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In spite of its technology-driven economy, Japan is still very much a cash-based society. Make sure you always carry enough yen on you when traveling around in Japan. You can change money at the airport, the bank, the bureau de change or the post office. Or simply draw your money with your country’s debit card at an ATM, but be aware that you may be charged international withdrawal fees.
Credit cards are accepted at big hotel chains, nice restaurants or shops in larger cities. Many places, including hostels, markets, small restaurants, or places in more rural towns still only accept cash.
Yen is the official currency in Japan; it means circle or round object. This currency was officially adopted by the Meiji government with the “New Currency Act” in 1871, in the hope of stabilizing the monetary situation of the country at the time. Nowadays the yen has become the third most traded currency in the world, after U.S dollar and euro.
The abbreviation for yen is JPY or ¥. It is available as coins in denominations of ¥1, ¥5, ¥10, ¥50, ¥100, and ¥500. Bank notes are available for larger amounts in denominations of ¥1.000, ¥2.000, ¥5.000 and ¥10.000. The coins in Japan are deliberately minted to have different styles, sizes and patterns to make them easily distinguishable from each other.
Japan is very much a cash-driven economy, with a lot of places still only accepting cash. Be sure to exchange enough cash to cover incidentals such as meals, vending machines, taxis, entrance fees. Many small shops and restaurants, especially in rural areas, may not accept credit cards. Japan is the safest country in the world so it is okay to carry large amounts of cash with you at all times.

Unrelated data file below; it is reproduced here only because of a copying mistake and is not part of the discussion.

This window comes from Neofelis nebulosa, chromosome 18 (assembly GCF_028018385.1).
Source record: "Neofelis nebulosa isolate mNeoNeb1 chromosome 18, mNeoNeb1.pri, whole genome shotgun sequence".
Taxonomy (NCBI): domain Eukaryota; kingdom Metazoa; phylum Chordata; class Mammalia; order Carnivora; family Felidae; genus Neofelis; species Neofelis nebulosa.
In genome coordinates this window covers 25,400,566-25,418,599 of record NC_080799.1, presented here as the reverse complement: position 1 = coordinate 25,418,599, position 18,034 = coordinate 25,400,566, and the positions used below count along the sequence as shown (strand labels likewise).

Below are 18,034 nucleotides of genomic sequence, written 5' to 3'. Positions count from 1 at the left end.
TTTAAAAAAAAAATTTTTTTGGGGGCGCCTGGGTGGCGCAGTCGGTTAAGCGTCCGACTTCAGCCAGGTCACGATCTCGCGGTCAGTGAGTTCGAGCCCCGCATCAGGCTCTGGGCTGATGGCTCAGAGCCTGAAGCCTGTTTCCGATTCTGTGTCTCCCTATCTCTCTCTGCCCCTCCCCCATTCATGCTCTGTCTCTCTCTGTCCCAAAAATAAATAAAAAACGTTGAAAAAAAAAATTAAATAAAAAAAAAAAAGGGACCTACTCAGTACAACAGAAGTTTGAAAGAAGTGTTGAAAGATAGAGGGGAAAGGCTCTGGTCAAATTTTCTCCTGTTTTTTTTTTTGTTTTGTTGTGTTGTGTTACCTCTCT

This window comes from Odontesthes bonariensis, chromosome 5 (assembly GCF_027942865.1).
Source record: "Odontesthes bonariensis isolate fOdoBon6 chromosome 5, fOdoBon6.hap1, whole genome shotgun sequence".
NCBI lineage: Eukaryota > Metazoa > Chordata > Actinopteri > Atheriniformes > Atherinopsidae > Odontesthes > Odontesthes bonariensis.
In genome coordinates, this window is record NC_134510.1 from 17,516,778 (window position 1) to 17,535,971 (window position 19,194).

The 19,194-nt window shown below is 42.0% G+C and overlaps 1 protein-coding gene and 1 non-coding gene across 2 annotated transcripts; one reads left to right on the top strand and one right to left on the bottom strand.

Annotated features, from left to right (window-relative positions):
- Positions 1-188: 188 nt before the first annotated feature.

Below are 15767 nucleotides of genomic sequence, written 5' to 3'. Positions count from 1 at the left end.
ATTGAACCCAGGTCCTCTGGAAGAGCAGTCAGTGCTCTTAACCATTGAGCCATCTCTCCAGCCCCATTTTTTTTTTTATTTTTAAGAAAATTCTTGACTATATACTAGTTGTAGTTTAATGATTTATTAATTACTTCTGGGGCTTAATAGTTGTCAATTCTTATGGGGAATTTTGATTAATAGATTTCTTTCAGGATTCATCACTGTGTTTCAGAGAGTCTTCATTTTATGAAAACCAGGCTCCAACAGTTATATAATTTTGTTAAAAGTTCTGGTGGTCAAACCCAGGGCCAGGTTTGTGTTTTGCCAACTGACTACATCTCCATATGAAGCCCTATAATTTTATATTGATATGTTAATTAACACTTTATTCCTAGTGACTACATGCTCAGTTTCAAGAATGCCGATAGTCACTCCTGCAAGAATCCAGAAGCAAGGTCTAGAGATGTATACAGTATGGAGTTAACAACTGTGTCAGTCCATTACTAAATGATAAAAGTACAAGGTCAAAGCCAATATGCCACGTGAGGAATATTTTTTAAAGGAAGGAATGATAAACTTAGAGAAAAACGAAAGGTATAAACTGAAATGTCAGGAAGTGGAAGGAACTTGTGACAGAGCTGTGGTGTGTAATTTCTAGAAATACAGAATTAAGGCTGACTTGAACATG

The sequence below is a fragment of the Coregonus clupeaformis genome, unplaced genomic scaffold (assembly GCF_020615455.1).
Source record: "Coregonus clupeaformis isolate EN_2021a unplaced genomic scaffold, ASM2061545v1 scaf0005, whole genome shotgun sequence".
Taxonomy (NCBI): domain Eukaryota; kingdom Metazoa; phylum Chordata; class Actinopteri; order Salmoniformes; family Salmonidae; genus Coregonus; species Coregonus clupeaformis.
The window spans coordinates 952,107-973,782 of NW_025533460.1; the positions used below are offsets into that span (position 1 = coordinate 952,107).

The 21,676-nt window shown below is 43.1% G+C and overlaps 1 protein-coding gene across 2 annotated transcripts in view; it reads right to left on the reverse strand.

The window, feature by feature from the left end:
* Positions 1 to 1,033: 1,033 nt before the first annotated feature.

Most banks in Japan offer currency exchange services, as do post office banks (Yucho). Keep in mind that business hours are very limited. Most currency exchange counters at commercial banks are open on weekdays from 9am to 3pm, and post office banks offer their service until 4pm. Mega Banks (MUFG, Mizuho Bank, SMBC) may stay open longer, some even on weekends.
Changing your money at a bureau de change is also an accessible and reliable option. The World Currency Shop is the most famous bureau de change in Japan, operated by a subsidiary of the Bank of Tokyo-Mitsubishi UFJ. It is located in commercial districts, shopping malls, at tourist attractions, and near train stations. They are open on weekdays from 9am to 5pm, and weekends from 11am to 5pm.
Plan to exchange your money at the airport when you arrive in Japan. The rates are the same as at the banks, and you want to have Japanese yen once you leave the airport. This is the most convenient option because it is difficult to exchange cash once you leave the airport. It is possible to exchange money at major hotels, but the rates are usually not as good.